Umā Svāmi is held in high estimation by
the two main sections of the Jainas.
Each section gives a different
account of the life of the author of his great work. Umasvami
wrote most sacred literature on jainism mainly Tattvārthādhigama Sūtra
and Tattvārthā Sūtra. A
Sloka found in Tattvārthā Sūtra at
the end confirms that Umasvami was the author of the above books.
According to the Digambara tradition his name is Umā Svāmi
and he is the most famous disciple
of the revered saint Sri Kundakundācrya. He is
known as Gridhapichchha in consequence of his
preceptor being so designated. This is borne out by a verse found in
one of the manuscripts of Tattvārthādhigama Sūtra
He renounced the world
at the age of 19, led the life of an ascetic for 25 years and
subsequently became the head of the ascetics and discharged his
duties in that capacity for about 40 years.
According to Śvetāmbaras sect
the name of the name of Umā Svāmi was Umāsvāti.
Umāsvāti was born in the city of Nyagrodhikā.
The name of his father was Svāti, while that of
his mother Umā. From this it appears that his
name is a combination of the names of his parents, a fact inversely
reflected in the case of Śri Bappabhattisuri, the
author of Chaturvimsatikā, who was so named after
his fatherís and motherís name Bappa and Bhatti.
The Gotra or the lineage of his father and consequently of the
author was Kaubhishani, while that of his mother, Vātsi.
As very little is known even about the exact period of
his life, it is but natural that one cannot precisely say when he
entered the order of the saints by cutting asunder the ties that
bound him to world. It is, however, suggested in the colophon given
at the end Bhāshya that he composed great work
dealing with almost every doctrine or dogma of the Jainas either
explicitly expressed or implied in the city of Kusumapura (modern
Patna in Bihar and Orissa), after he had renounced the world. He was
a pupil of Śri
Ghohanandi who was the grand disciple (Praśishya)
of Śivaśrī the Vāchakamukhya.
Umāsvāti too, has
this appellation of Vāchaka added to his name.
Even Mādhavāchārya the author of Sarvadarś-ana-sangraha,
who calls him Umāsvāti Vāchakāchārya,
Umāsvāti has composed 32 Sambandha-Kārikās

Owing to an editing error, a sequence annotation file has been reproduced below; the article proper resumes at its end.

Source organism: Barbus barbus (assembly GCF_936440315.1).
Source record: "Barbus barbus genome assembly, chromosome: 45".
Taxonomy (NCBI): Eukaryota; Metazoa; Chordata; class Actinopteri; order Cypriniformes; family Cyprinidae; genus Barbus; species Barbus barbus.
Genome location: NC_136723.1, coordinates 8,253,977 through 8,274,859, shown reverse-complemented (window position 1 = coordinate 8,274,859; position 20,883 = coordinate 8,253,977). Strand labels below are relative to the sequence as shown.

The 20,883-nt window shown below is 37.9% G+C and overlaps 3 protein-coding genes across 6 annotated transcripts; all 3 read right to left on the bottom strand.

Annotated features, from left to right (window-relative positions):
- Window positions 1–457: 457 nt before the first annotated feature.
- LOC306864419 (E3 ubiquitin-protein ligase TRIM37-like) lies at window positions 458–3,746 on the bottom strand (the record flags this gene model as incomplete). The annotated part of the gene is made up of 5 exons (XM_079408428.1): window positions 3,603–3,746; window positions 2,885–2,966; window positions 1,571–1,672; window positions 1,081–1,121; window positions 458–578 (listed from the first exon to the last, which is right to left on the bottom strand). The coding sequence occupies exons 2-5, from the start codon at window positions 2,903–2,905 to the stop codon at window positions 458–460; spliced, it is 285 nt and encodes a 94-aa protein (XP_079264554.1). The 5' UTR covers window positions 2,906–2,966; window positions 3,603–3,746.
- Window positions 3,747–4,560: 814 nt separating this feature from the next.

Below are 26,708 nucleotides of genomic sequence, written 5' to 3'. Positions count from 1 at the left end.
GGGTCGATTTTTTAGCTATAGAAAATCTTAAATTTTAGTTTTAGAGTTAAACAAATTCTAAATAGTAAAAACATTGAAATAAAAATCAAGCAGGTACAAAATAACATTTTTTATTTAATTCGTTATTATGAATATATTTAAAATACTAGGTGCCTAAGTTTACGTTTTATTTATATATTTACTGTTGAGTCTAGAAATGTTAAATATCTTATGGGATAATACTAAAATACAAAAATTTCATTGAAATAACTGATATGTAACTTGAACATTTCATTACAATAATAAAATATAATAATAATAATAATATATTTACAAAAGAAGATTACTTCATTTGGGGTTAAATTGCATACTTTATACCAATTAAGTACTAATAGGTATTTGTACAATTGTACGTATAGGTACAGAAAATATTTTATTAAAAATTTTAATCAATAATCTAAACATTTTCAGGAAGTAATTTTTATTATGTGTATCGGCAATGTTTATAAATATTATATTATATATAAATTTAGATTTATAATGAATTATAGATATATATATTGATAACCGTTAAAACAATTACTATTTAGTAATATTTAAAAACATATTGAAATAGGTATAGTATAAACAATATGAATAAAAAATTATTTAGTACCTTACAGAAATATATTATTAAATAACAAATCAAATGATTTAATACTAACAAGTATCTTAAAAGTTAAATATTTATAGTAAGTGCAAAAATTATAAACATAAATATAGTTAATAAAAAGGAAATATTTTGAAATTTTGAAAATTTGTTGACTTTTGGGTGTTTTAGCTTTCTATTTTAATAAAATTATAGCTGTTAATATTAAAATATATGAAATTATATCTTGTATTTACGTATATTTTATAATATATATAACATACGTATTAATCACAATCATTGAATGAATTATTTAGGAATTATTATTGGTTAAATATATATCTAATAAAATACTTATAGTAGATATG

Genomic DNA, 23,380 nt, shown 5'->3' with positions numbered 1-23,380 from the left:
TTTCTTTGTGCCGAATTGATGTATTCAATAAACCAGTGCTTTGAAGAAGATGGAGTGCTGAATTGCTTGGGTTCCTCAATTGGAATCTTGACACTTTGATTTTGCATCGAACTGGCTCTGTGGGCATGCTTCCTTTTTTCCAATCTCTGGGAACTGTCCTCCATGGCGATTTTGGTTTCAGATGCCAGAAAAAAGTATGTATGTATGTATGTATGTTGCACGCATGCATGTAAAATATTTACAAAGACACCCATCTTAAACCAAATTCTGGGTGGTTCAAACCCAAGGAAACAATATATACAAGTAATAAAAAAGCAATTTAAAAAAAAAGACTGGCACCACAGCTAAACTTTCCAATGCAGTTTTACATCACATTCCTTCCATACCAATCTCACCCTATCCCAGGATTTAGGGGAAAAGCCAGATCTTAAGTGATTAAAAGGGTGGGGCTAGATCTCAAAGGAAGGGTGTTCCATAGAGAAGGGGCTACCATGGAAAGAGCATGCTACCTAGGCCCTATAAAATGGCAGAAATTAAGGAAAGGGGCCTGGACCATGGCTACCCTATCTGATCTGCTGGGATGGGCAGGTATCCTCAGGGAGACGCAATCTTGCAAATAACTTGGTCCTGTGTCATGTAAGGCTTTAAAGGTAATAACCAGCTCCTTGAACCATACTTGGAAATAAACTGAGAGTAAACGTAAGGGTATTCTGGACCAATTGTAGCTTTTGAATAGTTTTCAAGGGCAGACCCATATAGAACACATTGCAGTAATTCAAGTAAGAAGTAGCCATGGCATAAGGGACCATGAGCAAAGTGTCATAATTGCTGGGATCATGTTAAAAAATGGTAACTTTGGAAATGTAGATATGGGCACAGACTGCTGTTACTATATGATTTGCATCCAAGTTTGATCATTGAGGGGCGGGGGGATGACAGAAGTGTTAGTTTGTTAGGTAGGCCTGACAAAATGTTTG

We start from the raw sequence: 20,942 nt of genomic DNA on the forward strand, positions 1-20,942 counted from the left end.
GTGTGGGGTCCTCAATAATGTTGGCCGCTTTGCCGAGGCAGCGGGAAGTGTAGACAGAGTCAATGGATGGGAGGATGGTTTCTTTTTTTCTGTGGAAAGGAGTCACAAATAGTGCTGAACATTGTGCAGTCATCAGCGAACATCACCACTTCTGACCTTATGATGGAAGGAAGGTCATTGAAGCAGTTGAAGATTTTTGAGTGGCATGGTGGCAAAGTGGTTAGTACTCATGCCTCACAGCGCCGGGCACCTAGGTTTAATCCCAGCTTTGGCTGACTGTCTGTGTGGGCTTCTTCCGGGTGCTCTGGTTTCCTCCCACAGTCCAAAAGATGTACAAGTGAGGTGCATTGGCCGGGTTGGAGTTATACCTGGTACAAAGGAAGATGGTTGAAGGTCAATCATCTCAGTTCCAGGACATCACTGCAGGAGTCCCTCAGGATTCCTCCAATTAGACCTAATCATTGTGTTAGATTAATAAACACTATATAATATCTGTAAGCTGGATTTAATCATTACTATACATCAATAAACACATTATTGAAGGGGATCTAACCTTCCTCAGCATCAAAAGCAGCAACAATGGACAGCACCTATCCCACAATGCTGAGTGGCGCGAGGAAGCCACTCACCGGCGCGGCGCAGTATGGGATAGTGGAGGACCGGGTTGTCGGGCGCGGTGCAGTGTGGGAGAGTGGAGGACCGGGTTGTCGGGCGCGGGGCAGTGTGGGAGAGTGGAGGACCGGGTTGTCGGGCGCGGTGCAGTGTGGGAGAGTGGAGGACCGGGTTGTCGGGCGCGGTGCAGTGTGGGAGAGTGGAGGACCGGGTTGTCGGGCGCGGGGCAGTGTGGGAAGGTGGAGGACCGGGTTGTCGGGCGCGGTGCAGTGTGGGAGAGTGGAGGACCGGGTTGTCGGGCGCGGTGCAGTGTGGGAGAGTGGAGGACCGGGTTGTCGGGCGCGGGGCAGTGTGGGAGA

or the connective verses as an introduction to the Sūtras
he composed. Over and above this he has elucidated these Sūtras
by composing the Bhāshya or the gloss
he is the author of Praśamarati, Śrāvakaprajnapti
etc., the number of these work known as Prakaranas being
are told about the composition of Tattvārthādhigama
Sūtra : One of these is given as follows in the
introduction to its commentary composed in Karnātakiya language
There lived in Kathiawar a pious
Jaina layman named Dvaipāyana. As he was
proficient in the Jaina sacred literature, he desired
to compile a great work, but his attempt was not being crowned with
success owing to some worldly troubles. Therefore he took a vow not
to take his meals until he had composed at least one Sūtra.
He did not wait to practice his vow; so on that very day he composed
the first Sūtra, selecting salvation as the
subject of his work. In order that he might not forget it he
transcribed it on a side of a pillar in his house. Next day he happened to go out on some business. In his
absence a saint visited his house that was warmly received and
entertained by his wife. By chance his eyes fell upon this Sūtra.
He pondered over it and left the place after adding the word Samyag before it.
When Dvaipāyana returned home he saw
the aphorism so proverbially corrected and consequently questioned
his wife, who suggested that the saint must have done this. He ran
at once to find out the saint who had obliged him making such an
invaluable and fundamental correction. On the outskirts of the city
he came across an order of monks in the midst of whom he found the
head of the order seated in the peaceful posture befitting him. He
guessed that must be the very saint he had run after and so he fell
at his feet and requested him to complete the work undertaken by him
as it was far above his ordinary ability. The saint was moved by the
compassion and entreaty, so he finished the work. This saint was no
other than our revered author Umāsvāmi and
the book completed Tattvārthādhigama Sūtra, it
being an expansion of the various aspects, details and developments
of the foremost, fundamental and all-embracing Sūtra of
The brief sketch of date in his life: